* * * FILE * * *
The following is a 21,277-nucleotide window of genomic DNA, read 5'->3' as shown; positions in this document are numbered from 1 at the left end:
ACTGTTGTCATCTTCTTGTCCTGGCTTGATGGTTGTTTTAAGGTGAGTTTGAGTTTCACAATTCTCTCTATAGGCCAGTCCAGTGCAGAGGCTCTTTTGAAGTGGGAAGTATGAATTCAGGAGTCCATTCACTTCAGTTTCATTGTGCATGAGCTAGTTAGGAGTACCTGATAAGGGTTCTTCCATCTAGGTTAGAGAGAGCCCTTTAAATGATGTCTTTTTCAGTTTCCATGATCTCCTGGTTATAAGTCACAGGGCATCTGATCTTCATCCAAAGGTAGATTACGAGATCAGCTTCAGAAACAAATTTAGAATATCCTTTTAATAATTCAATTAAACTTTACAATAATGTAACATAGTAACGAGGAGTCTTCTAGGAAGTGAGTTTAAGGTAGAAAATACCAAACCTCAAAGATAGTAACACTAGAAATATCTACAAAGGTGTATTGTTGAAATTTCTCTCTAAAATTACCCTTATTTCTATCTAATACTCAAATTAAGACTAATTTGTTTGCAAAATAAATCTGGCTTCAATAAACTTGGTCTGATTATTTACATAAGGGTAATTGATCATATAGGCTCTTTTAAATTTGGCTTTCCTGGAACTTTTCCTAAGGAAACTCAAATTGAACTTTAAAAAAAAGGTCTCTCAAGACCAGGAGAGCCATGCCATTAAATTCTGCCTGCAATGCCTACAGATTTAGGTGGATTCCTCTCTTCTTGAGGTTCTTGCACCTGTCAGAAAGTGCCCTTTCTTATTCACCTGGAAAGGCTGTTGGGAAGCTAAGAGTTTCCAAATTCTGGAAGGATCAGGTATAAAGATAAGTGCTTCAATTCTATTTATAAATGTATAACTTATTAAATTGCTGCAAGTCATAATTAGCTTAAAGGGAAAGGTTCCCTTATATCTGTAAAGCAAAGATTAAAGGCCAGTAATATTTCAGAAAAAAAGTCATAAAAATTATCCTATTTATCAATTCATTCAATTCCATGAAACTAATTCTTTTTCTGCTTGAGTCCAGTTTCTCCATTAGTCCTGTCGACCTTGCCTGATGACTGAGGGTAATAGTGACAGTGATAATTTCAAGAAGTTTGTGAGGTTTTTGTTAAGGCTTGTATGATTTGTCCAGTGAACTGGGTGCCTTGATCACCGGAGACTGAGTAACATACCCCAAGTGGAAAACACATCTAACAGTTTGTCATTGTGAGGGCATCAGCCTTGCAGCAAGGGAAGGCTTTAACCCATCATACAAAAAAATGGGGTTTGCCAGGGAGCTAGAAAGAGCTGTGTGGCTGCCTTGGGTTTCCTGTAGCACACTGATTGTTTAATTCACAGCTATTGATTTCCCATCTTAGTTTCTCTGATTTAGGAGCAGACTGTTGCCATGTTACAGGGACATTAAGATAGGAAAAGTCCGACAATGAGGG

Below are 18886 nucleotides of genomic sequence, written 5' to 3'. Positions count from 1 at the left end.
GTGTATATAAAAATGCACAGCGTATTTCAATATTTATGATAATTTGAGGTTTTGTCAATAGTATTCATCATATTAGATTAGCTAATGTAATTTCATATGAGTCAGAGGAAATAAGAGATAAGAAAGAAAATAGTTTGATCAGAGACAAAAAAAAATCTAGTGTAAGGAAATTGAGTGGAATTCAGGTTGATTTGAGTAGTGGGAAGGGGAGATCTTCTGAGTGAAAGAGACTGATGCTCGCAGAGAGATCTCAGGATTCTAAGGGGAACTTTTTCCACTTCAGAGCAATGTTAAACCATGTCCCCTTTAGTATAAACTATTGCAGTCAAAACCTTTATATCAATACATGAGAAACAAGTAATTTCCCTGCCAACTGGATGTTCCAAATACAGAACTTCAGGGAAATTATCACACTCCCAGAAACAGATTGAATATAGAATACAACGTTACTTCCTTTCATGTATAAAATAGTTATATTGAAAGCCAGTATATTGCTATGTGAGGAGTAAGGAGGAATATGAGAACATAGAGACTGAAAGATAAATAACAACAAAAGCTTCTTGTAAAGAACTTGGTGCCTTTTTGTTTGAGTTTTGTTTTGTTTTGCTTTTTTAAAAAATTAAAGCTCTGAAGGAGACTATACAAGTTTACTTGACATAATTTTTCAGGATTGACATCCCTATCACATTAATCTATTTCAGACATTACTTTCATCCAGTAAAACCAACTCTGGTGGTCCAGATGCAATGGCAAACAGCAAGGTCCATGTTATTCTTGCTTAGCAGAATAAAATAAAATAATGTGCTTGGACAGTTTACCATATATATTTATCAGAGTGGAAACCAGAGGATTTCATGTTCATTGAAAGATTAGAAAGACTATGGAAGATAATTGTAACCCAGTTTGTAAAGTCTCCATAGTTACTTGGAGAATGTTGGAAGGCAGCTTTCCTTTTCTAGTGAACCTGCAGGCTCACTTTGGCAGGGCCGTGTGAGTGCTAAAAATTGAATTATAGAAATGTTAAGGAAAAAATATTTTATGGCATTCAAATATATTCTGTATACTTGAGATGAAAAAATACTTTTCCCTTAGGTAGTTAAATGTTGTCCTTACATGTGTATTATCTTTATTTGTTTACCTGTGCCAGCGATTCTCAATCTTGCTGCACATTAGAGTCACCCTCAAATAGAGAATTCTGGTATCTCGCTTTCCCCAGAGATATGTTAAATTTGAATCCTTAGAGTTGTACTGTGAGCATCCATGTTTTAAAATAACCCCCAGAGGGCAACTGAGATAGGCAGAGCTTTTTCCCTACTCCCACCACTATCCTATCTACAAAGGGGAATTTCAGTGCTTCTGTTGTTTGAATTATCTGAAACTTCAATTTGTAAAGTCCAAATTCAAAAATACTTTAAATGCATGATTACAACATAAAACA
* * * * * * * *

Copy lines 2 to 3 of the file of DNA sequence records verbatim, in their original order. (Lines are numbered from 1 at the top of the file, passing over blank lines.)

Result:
ACTGTTGTCATCTTCTTGTCCTGGCTTGATGGTTGTTTTAAGGTGAGTTTGAGTTTCACAATTCTCTCTATAGGCCAGTCCAGTGCAGAGGCTCTTTTGAAGTGGGAAGTATGAATTCAGGAGTCCATTCACTTCAGTTTCATTGTGCATGAGCTAGTTAGGAGTACCTGATAAGGGTTCTTCCATCTAGGTTAGAGAGAGCCCTTTAAATGATGTCTTTTTCAGTTTCCATGATCTCCTGGTTATAAGTCACAGGGCATCTGATCTTCATCCAAAGGTAGATTACGAGATCAGCTTCAGAAACAAATTTAGAATATCCTTTTAATAATTCAATTAAACTTTACAATAATGTAACATAGTAACGAGGAGTCTTCTAGGAAGTGAGTTTAAGGTAGAAAATACCAAACCTCAAAGATAGTAACACTAGAAATATCTACAAAGGTGTATTGTTGAAATTTCTCTCTAAAATTACCCTTATTTCTATCTAATACTCAAATTAAGACTAATTTGTTTGCAAAATAAATCTGGCTTCAATAAACTTGGTCTGATTATTTACATAAGGGTAATTGATCATATAGGCTCTTTTAAATTTGGCTTTCCTGGAACTTTTCCTAAGGAAACTCAAATTGAACTTTAAAAAAAAGGTCTCTCAAGACCAGGAGAGCCATGCCATTAAATTCTGCCTGCAATGCCTACAGATTTAGGTGGATTCCTCTCTTCTTGAGGTTCTTGCACCTGTCAGAAAGTGCCCTTTCTTATTCACCTGGAAAGGCTGTTGGGAAGCTAAGAGTTTCCAAATTCTGGAAGGATCAGGTATAAAGATAAGTGCTTCAATTCTATTTATAAATGTATAACTTATTAAATTGCTGCAAGTCATAATTAGCTTAAAGGGAAAGGTTCCCTTATATCTGTAAAGCAAAGATTAAAGGCCAGTAATATTTCAGAAAAAAAGTCATAAAAATTATCCTATTTATCAATTCATTCAATTCCATGAAACTAATTCTTTTTCTGCTTGAGTCCAGTTTCTCCATTAGTCCTGTCGACCTTGCCTGATGACTGAGGGTAATAGTGACAGTGATAATTTCAAGAAGTTTGTGAGGTTTTTGTTAAGGCTTGTATGATTTGTCCAGTGAACTGGGTGCCTTGATCACCGGAGACTGAGTAACATACCCCAAGTGGAAAACACATCTAACAGTTTGTCATTGTGAGGGCATCAGCCTTGCAGCAAGGGAAGGCTTTAACCCATCATACAAAAAAATGGGGTTTGCCAGGGAGCTAGAAAGAGCTGTGTGGCTGCCTTGGGTTTCCTGTAGCACACTGATTGTTTAATTCACAGCTATTGATTTCCCATCTTAGTTTCTCTGATTTAGGAGCAGACTGTTGCCATGTTACAGGGACATTAAGATAGGAAAAGTCCGACAATGAGGG

Below are 18886 nucleotides of genomic sequence, written 5' to 3'. Positions count from 1 at the left end.